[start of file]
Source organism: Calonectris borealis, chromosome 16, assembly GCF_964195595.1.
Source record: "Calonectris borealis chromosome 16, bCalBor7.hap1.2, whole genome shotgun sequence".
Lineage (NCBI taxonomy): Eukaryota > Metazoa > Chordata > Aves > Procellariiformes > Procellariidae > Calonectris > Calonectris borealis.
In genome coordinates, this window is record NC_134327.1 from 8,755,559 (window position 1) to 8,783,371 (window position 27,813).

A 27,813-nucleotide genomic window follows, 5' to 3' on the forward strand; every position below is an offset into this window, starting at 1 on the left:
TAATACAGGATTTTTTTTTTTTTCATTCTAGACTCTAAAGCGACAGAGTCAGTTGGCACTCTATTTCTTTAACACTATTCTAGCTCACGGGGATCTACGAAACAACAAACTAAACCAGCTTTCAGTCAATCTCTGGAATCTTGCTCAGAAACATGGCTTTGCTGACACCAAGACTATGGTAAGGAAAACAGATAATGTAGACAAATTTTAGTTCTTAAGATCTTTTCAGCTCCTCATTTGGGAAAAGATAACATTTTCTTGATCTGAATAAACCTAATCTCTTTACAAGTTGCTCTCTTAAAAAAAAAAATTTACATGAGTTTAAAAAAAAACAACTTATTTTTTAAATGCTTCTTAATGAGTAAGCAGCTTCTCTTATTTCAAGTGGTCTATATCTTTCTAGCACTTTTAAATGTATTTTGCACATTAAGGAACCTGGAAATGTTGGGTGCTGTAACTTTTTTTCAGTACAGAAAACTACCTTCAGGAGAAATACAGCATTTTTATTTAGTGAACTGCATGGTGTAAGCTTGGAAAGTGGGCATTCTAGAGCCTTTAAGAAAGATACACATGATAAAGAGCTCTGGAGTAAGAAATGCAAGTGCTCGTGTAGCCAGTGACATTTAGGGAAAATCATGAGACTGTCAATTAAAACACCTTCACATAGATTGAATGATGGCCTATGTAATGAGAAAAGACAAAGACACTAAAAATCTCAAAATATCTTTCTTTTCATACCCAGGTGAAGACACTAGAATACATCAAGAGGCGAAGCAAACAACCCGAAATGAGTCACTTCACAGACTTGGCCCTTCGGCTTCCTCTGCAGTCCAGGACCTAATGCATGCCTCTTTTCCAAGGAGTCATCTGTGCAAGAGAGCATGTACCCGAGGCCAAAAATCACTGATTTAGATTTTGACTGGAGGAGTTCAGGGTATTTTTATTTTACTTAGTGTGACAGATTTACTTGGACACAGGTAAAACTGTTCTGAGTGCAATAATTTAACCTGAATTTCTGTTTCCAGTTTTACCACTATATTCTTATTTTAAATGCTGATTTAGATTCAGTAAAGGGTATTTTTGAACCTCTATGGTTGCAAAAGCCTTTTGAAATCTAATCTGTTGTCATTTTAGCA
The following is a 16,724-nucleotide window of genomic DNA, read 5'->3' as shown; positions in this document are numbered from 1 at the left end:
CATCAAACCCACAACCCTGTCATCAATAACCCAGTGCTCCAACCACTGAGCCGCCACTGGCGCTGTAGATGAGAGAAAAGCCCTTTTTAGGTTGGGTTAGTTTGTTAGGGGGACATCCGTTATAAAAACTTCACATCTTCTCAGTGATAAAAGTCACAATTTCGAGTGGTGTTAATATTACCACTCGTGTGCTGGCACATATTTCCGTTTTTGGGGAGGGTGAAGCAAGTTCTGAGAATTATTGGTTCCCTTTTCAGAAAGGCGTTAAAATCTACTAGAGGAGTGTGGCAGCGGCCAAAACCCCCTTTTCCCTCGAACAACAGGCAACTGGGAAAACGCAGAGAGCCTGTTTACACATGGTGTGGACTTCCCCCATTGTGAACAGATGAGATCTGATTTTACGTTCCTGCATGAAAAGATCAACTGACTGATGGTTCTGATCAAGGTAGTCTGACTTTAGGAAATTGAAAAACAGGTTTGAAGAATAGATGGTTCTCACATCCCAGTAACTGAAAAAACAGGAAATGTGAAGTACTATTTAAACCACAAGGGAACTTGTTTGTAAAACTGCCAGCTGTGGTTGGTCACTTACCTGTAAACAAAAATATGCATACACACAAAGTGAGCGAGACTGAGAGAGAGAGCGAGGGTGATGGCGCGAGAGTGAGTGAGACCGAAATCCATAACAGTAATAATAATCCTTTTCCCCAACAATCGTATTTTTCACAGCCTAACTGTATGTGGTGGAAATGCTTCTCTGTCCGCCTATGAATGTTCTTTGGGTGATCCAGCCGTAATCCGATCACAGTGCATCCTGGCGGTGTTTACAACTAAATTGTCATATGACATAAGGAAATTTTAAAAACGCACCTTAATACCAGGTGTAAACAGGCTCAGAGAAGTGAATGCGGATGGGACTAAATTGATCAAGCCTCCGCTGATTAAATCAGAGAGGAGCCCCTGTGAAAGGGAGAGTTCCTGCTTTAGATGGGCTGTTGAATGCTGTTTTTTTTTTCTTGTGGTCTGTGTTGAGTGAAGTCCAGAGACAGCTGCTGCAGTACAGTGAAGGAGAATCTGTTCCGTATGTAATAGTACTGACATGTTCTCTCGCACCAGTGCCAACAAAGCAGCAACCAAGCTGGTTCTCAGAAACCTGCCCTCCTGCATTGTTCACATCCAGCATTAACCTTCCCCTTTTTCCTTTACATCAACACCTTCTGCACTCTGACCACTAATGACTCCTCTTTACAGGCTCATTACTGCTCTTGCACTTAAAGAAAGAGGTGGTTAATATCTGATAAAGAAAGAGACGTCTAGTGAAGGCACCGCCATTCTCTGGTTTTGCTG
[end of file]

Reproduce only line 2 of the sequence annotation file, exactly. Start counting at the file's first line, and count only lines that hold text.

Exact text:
Source record: "Calonectris borealis chromosome 16, bCalBor7.hap1.2, whole genome shotgun sequence".